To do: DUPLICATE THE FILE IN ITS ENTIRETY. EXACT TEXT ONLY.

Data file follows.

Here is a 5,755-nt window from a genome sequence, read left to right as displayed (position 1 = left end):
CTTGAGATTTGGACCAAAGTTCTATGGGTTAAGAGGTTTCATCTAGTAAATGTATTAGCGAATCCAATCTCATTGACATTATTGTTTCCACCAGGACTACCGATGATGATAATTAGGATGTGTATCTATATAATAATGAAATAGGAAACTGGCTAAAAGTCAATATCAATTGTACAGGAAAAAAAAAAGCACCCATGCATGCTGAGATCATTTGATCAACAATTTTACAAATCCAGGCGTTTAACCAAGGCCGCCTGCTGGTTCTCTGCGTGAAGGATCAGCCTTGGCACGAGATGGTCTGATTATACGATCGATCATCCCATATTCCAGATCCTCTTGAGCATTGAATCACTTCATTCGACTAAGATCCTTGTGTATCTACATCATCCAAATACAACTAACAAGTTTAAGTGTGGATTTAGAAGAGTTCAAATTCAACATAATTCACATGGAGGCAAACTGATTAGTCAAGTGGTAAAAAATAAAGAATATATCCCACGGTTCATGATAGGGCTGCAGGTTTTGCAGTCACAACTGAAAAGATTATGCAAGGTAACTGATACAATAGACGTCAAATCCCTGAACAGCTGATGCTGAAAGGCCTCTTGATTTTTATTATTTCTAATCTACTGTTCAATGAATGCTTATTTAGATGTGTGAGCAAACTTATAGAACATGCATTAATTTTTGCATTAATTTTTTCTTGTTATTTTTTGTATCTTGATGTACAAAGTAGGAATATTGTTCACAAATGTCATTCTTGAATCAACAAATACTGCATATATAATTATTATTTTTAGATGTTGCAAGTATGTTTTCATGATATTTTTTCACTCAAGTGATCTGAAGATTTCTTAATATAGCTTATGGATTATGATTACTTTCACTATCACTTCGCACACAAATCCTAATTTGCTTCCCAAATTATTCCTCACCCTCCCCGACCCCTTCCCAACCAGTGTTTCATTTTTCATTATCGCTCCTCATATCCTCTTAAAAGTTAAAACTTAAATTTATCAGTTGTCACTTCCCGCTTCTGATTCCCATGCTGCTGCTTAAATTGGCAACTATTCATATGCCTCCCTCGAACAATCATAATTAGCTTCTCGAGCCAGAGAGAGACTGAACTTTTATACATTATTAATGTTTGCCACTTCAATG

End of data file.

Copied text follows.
Here is a 5,755-nt window from a genome sequence, read left to right as displayed (position 1 = left end):
CTTGAGATTTGGACCAAAGTTCTATGGGTTAAGAGGTTTCATCTAGTAAATGTATTAGCGAATCCAATCTCATTGACATTATTGTTTCCACCAGGACTACCGATGATGATAATTAGGATGTGTATCTATATAATAATGAAATAGGAAACTGGCTAAAAGTCAATATCAATTGTACAGGAAAAAAAAAAGCACCCATGCATGCTGAGATCATTTGATCAACAATTTTACAAATCCAGGCGTTTAACCAAGGCCGCCTGCTGGTTCTCTGCGTGAAGGATCAGCCTTGGCACGAGATGGTCTGATTATACGATCGATCATCCCATATTCCAGATCCTCTTGAGCATTGAATCACTTCATTCGACTAAGATCCTTGTGTATCTACATCATCCAAATACAACTAACAAGTTTAAGTGTGGATTTAGAAGAGTTCAAATTCAACATAATTCACATGGAGGCAAACTGATTAGTCAAGTGGTAAAAAATAAAGAATATATCCCACGGTTCATGATAGGGCTGCAGGTTTTGCAGTCACAACTGAAAAGATTATGCAAGGTAACTGATACAATAGACGTCAAATCCCTGAACAGCTGATGCTGAAAGGCCTCTTGATTTTTATTATTTCTAATCTACTGTTCAATGAATGCTTATTTAGATGTGTGAGCAAACTTATAGAACATGCATTAATTTTTGCATTAATTTTTTCTTGTTATTTTTTGTATCTTGATGTACAAAGTAGGAATATTGTTCACAAATGTCATTCTTGAATCAACAAATACTGCATATATAATTATTATTTTTAGATGTTGCAAGTATGTTTTCATGATATTTTTTCACTCAAGTGATCTGAAGATTTCTTAATATAGCTTATGGATTATGATTACTTTCACTATCACTTCGCACACAAATCCTAATTTGCTTCCCAAATTATTCCTCACCCTCCCCGACCCCTTCCCAACCAGTGTTTCATTTTTCATTATCGCTCCTCATATCCTCTTAAAAGTTAAAACTTAAATTTATCAGTTGTCACTTCCCGCTTCTGATTCCCATGCTGCTGCTTAAATTGGCAACTATTCATATGCCTCCCTCGAACAATCATAATTAGCTTCTCGAGCCAGAGAGAGACTGAACTTTTATACATTATTAATGTTTGCCACTTCAATG